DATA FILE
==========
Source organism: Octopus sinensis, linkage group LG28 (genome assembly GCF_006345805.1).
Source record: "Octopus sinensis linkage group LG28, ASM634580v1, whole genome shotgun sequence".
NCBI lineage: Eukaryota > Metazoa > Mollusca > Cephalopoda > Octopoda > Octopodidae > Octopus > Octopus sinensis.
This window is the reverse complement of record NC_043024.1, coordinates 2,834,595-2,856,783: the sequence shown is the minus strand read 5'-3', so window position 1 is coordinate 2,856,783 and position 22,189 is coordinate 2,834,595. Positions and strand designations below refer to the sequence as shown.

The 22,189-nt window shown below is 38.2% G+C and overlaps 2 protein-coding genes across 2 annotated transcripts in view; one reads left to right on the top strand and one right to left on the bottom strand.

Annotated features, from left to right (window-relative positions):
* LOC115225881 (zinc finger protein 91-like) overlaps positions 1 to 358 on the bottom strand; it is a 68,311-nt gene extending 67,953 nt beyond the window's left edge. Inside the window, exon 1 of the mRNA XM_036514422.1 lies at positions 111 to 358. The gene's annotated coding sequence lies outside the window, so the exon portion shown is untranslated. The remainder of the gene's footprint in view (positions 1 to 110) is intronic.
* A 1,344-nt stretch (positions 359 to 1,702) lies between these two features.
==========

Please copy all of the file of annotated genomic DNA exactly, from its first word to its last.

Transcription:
Source organism: Octopus sinensis, linkage group LG28 (genome assembly GCF_006345805.1).
Source record: "Octopus sinensis linkage group LG28, ASM634580v1, whole genome shotgun sequence".
NCBI lineage: Eukaryota > Metazoa > Mollusca > Cephalopoda > Octopoda > Octopodidae > Octopus > Octopus sinensis.
This window is the reverse complement of record NC_043024.1, coordinates 2,834,595-2,856,783: the sequence shown is the minus strand read 5'-3', so window position 1 is coordinate 2,856,783 and position 22,189 is coordinate 2,834,595. Positions and strand designations below refer to the sequence as shown.

The 22,189-nt window shown below is 38.2% G+C and overlaps 2 protein-coding genes across 2 annotated transcripts in view; one reads left to right on the top strand and one right to left on the bottom strand.

Annotated features, from left to right (window-relative positions):
* LOC115225881 (zinc finger protein 91-like) overlaps positions 1 to 358 on the bottom strand; it is a 68,311-nt gene extending 67,953 nt beyond the window's left edge. Inside the window, exon 1 of the mRNA XM_036514422.1 lies at positions 111 to 358. The gene's annotated coding sequence lies outside the window, so the exon portion shown is untranslated. The remainder of the gene's footprint in view (positions 1 to 110) is intronic.
* A 1,344-nt stretch (positions 359 to 1,702) lies between these two features.